But Folwick and Sepulveda couldn't be happier. The two Akins High School students are a part of the STEMbridge program, which allows students to learn coding and develop useful computer science skills in a comprehensive four-week course.

This is the first summer the school has partnered with Austin nonprofit STEMed Labs to bring comprehensive, year-round computer science courses to the high school. It's put on with the help of a grant from the KDK Harmon Foundation.

Folwick and Sepulveda are playing Connect Four, but you won’t hear them playing with pieces. They’ve developed the game on the computer – by writing code.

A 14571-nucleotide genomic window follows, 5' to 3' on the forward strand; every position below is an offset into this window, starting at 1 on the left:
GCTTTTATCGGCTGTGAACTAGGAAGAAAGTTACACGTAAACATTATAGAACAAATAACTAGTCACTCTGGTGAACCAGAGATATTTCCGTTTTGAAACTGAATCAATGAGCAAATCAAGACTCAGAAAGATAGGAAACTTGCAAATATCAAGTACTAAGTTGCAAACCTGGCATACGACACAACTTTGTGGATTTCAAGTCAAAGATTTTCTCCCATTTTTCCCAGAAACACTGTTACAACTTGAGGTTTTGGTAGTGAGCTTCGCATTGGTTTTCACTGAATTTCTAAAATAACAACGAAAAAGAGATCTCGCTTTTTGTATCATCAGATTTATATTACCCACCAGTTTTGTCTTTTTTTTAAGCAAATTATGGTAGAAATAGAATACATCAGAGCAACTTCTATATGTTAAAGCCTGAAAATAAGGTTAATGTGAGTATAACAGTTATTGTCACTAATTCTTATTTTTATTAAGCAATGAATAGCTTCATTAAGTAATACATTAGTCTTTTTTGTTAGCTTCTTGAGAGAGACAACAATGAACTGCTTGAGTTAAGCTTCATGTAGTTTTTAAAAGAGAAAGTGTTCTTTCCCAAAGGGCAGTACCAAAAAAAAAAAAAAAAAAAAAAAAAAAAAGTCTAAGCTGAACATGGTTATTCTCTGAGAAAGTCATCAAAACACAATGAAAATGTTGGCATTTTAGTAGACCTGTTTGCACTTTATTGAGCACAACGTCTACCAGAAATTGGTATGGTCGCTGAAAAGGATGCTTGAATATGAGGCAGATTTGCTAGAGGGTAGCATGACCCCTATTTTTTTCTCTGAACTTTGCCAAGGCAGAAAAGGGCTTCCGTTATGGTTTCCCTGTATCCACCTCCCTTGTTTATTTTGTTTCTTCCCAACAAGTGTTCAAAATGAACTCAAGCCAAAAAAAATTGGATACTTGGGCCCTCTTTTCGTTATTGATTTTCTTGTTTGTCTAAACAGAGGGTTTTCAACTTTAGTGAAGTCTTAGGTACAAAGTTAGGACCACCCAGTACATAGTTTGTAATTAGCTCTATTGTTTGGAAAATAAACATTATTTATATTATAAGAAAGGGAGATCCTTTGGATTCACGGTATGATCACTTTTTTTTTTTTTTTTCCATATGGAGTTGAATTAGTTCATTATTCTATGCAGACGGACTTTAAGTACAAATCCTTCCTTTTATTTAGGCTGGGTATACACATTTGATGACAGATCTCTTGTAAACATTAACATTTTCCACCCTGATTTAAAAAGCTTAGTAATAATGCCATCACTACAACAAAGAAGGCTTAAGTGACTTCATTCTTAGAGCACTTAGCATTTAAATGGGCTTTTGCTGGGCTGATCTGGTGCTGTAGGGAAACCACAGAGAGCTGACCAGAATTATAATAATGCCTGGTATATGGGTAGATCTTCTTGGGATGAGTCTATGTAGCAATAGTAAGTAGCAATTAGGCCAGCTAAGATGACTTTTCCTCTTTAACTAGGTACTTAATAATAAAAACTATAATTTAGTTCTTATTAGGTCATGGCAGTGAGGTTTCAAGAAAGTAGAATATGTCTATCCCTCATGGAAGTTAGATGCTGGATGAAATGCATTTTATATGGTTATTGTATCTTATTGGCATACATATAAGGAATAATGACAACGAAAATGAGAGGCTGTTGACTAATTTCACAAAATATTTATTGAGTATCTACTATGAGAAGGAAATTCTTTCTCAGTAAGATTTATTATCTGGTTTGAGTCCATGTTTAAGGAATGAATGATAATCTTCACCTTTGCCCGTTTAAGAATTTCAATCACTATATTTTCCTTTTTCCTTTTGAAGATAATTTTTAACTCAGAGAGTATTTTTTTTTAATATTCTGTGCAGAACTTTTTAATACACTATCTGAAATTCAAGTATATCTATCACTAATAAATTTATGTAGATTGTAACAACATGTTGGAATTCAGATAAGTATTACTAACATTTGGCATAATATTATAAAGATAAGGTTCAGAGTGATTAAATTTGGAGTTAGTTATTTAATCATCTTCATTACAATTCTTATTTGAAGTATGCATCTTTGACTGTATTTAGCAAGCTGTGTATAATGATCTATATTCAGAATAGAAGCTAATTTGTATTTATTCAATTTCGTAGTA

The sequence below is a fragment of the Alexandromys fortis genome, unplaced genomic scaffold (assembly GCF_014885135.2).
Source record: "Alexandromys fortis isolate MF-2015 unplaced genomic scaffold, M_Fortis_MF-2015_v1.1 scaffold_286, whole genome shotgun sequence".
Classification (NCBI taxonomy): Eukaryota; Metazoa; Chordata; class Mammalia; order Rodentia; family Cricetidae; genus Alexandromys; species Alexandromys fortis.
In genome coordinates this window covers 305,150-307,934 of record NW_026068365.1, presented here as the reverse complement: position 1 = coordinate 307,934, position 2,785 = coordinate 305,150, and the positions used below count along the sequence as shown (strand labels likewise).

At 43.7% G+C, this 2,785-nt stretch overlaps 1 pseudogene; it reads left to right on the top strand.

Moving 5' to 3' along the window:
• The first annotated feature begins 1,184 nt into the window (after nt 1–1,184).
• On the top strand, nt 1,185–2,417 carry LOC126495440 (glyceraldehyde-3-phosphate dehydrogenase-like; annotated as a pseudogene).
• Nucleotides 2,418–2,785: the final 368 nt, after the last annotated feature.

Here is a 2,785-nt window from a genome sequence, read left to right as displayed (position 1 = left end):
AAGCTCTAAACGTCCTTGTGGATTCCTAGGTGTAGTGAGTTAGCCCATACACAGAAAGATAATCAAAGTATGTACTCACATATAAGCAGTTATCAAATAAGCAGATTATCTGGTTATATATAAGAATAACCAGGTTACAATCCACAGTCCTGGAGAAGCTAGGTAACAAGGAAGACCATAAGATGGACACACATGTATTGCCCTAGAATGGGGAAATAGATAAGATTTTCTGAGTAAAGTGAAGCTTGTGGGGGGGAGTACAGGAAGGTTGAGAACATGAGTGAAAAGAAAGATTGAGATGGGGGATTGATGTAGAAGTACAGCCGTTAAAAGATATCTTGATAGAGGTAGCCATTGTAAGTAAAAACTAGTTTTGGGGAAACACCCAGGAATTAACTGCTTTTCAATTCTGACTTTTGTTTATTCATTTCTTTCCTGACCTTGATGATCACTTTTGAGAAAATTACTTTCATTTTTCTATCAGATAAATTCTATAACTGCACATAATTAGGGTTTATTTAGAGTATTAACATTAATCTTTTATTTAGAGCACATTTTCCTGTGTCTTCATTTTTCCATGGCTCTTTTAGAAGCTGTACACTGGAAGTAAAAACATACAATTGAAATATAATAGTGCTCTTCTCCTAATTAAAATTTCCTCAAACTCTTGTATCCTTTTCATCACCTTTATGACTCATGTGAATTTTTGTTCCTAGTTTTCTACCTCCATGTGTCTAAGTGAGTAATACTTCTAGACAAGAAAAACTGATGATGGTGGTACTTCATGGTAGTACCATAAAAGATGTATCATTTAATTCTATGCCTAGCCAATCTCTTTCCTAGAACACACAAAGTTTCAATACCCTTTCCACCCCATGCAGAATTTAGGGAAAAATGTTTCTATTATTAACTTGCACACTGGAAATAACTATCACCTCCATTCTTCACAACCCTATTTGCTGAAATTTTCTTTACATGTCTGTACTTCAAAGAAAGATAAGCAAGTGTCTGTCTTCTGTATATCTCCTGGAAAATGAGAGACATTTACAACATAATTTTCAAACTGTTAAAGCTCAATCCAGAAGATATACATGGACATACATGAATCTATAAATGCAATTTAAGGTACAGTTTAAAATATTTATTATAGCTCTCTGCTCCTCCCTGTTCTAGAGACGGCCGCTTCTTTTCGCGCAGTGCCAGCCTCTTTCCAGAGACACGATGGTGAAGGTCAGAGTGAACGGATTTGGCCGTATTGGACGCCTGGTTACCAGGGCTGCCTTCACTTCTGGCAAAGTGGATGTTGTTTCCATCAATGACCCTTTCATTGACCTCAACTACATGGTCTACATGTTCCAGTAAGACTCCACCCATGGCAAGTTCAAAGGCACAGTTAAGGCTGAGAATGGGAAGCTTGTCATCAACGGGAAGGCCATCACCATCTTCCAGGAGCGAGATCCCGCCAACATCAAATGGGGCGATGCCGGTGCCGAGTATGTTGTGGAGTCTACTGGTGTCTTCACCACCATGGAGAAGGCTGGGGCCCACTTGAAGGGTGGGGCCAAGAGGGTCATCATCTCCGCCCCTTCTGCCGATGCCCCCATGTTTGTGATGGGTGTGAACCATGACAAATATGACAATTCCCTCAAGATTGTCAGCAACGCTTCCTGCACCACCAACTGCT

For the past four weeks, the students have learned the basics of coding, but they say there were less computers than they thought there would be.

flickr.com/mamchenkov

The 24-hour-news cycle is ingrained into most adults' lives. Global conflict, natural disasters and crime make their way into in our daily discussions with a sense of normalcy. But for the young and impressionable, the news can paint a rather grim portrait of the world. So how do you go about explaining disturbing world events to your children?

The Texas Standard's David Brown speaks with licensed family and children’s counselor Khris Ford, who gives us some insight on how children perceive the events in the news.

Marjorie Kamys Cotera, Texas Tribune